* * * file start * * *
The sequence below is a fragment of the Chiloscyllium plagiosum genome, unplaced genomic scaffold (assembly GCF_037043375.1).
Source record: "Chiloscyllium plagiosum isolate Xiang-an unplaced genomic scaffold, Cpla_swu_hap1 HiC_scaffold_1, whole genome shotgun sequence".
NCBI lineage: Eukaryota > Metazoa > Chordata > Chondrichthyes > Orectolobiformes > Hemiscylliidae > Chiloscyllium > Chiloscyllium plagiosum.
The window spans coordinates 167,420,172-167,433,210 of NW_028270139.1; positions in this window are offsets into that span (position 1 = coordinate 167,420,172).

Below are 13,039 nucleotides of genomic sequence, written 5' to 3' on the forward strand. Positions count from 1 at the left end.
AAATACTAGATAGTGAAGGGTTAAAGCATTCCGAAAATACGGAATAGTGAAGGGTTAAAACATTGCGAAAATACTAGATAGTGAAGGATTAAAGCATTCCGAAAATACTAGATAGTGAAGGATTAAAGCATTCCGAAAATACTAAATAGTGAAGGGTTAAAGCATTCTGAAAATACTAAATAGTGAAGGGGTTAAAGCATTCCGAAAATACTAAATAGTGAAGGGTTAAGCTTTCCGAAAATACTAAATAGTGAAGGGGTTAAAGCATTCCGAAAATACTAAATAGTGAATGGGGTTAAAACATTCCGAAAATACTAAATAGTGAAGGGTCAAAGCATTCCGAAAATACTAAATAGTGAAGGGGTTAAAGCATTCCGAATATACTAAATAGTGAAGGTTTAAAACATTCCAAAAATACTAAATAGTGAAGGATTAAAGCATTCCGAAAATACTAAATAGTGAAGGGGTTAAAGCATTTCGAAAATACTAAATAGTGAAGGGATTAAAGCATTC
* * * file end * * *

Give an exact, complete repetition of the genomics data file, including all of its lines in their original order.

The sequence below is a fragment of the Chiloscyllium plagiosum genome, unplaced genomic scaffold (assembly GCF_037043375.1).
Source record: "Chiloscyllium plagiosum isolate Xiang-an unplaced genomic scaffold, Cpla_swu_hap1 HiC_scaffold_1, whole genome shotgun sequence".
NCBI lineage: Eukaryota > Metazoa > Chordata > Chondrichthyes > Orectolobiformes > Hemiscylliidae > Chiloscyllium > Chiloscyllium plagiosum.
The window spans coordinates 167,420,172-167,433,210 of NW_028270139.1; positions in this window are offsets into that span (position 1 = coordinate 167,420,172).

Below are 13,039 nucleotides of genomic sequence, written 5' to 3' on the forward strand. Positions count from 1 at the left end.
AAATACTAGATAGTGAAGGGTTAAAGCATTCCGAAAATACGGAATAGTGAAGGGTTAAAACATTGCGAAAATACTAGATAGTGAAGGATTAAAGCATTCCGAAAATACTAGATAGTGAAGGATTAAAGCATTCCGAAAATACTAAATAGTGAAGGGTTAAAGCATTCTGAAAATACTAAATAGTGAAGGGGTTAAAGCATTCCGAAAATACTAAATAGTGAAGGGTTAAGCTTTCCGAAAATACTAAATAGTGAAGGGGTTAAAGCATTCCGAAAATACTAAATAGTGAATGGGGTTAAAACATTCCGAAAATACTAAATAGTGAAGGGTCAAAGCATTCCGAAAATACTAAATAGTGAAGGGGTTAAAGCATTCCGAATATACTAAATAGTGAAGGTTTAAAACATTCCAAAAATACTAAATAGTGAAGGATTAAAGCATTCCGAAAATACTAAATAGTGAAGGGGTTAAAGCATTTCGAAAATACTAAATAGTGAAGGGATTAAAGCATTC